This week Secretary of State Mike Pompeo said he was “saddened” by the development. On Thursday, Luigi Di Maio, Italy’s deputy prime minister and the political leader of the Five Star Movement, met with National Security Adviser John R. Bolton at the White House.
Mr. Di Maio told reporters that he assured the Americans that the China deal was purely about commerce and that Italy remained firmly in the political orbit of the United States, which has vastly more money invested in the country than China does.
In the months before the deal, Mr. Di Maio repeatedly visited China, and nearly made a deal in November, Italian officials said. All along, the Italians said, they heard barely a peep from top officials in the United States, and by the time Mr. Bolton’s spokesman went public against the deal earlier this month, it was too late.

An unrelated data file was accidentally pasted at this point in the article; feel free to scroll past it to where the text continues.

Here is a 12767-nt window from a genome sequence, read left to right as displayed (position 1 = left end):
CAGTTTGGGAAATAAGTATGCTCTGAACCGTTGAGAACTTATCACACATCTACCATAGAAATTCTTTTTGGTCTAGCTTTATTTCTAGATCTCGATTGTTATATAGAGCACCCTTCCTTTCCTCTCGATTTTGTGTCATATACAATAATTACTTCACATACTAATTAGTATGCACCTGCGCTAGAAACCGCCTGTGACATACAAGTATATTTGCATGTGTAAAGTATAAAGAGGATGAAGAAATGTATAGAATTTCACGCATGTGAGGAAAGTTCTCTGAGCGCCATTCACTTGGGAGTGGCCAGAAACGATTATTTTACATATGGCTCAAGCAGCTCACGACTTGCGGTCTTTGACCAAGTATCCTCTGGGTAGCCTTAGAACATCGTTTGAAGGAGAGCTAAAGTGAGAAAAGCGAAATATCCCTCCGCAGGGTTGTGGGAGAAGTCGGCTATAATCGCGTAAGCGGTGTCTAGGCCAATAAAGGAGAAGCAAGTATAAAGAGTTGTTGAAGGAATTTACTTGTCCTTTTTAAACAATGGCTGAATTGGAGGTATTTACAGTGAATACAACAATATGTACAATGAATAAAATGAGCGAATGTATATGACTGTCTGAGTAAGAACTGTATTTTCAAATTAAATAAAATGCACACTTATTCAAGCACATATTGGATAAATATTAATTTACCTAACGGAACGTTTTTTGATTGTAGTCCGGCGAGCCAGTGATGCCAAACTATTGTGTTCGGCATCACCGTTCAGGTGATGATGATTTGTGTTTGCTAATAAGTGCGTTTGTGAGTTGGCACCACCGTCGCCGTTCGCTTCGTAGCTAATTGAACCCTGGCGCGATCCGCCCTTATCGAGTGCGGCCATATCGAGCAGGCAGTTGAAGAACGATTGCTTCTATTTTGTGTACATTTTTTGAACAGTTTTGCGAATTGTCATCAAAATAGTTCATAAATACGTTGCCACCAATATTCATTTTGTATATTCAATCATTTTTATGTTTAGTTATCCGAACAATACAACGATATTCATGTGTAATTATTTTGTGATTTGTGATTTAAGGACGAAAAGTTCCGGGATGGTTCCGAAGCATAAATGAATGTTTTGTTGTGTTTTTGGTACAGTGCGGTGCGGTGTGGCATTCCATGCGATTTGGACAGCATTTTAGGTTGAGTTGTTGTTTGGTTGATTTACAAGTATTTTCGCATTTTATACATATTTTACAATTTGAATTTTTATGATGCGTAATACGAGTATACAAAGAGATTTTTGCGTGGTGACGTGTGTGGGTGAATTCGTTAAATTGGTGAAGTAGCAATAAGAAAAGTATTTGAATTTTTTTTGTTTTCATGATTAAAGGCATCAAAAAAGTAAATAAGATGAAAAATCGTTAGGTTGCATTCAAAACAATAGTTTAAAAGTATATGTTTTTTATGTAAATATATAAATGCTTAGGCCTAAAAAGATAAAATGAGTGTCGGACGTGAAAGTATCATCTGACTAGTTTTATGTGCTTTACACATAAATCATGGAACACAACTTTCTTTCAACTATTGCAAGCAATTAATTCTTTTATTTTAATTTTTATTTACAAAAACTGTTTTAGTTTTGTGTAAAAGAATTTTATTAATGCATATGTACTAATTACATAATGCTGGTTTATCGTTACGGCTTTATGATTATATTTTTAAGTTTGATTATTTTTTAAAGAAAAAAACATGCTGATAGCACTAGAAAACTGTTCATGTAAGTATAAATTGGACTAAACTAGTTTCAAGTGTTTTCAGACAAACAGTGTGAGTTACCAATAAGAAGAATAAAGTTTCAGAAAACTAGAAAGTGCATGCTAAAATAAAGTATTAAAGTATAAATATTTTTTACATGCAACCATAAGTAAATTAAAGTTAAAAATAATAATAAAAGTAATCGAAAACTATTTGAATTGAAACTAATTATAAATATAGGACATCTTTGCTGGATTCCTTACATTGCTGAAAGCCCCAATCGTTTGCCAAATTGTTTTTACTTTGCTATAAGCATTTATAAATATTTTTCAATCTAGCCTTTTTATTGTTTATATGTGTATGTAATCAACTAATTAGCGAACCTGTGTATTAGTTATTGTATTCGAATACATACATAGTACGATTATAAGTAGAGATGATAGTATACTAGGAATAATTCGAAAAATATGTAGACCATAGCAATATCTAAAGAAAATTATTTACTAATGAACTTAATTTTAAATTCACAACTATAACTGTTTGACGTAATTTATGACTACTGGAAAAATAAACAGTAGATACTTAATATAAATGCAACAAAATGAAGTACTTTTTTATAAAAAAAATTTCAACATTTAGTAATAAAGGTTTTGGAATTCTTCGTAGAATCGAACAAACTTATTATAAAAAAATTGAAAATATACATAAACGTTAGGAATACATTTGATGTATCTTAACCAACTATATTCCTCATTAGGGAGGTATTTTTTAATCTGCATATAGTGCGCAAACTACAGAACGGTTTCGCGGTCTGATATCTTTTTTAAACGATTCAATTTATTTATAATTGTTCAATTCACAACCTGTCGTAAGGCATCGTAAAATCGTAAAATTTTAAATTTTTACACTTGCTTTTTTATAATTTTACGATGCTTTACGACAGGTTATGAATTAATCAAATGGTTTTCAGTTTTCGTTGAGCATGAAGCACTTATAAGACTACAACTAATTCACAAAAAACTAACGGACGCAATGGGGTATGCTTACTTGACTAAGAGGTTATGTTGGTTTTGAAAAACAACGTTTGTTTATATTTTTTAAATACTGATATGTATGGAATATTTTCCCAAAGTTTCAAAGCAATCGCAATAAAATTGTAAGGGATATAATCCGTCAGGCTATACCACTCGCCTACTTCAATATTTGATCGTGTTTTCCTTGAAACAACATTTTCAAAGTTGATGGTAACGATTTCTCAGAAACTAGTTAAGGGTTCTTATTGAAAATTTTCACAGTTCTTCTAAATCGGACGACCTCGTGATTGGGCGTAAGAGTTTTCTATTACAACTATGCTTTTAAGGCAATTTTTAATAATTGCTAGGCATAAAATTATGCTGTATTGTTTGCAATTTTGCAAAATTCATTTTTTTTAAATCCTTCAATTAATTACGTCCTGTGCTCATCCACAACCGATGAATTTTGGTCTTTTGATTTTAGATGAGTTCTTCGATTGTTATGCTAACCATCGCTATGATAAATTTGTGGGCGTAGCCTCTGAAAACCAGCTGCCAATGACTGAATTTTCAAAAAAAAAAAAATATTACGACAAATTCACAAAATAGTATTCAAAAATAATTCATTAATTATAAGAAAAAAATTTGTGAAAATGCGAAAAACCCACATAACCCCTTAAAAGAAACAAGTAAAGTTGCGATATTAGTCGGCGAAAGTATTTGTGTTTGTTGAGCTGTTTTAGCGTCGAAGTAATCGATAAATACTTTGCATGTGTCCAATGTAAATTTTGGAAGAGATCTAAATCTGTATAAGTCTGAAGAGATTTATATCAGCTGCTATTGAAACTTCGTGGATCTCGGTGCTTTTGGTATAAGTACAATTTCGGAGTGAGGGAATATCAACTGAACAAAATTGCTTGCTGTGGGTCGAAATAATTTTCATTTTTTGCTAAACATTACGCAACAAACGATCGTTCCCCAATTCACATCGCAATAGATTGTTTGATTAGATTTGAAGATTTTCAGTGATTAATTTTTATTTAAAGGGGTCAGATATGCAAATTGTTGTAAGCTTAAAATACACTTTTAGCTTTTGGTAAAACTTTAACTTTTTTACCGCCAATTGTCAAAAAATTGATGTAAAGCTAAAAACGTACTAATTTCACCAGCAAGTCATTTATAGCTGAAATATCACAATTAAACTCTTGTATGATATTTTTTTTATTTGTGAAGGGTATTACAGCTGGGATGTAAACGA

A senior government official, speaking on background to discuss internal deliberations, said Washington would have engaged sooner if it had understood that Italy planned to officially join the new Silk Road, which it sees as a strategic threat.
The official said the chaotic nature of Italian politics and the fact that visits to Beijing had become the norm for European leaders made it harder to discern what the Italians were up to.
Indeed, already 16 central and eastern European countries, including 11 members of the European Union, have formal business relations with China.
The Chinese have essentially bought the port of Piraeus, outside Athens. The new deal will now also allow it access to critical Italian ports, like Genoa and another in Trieste, which has a rail link reaching right into the heart of Central Europe.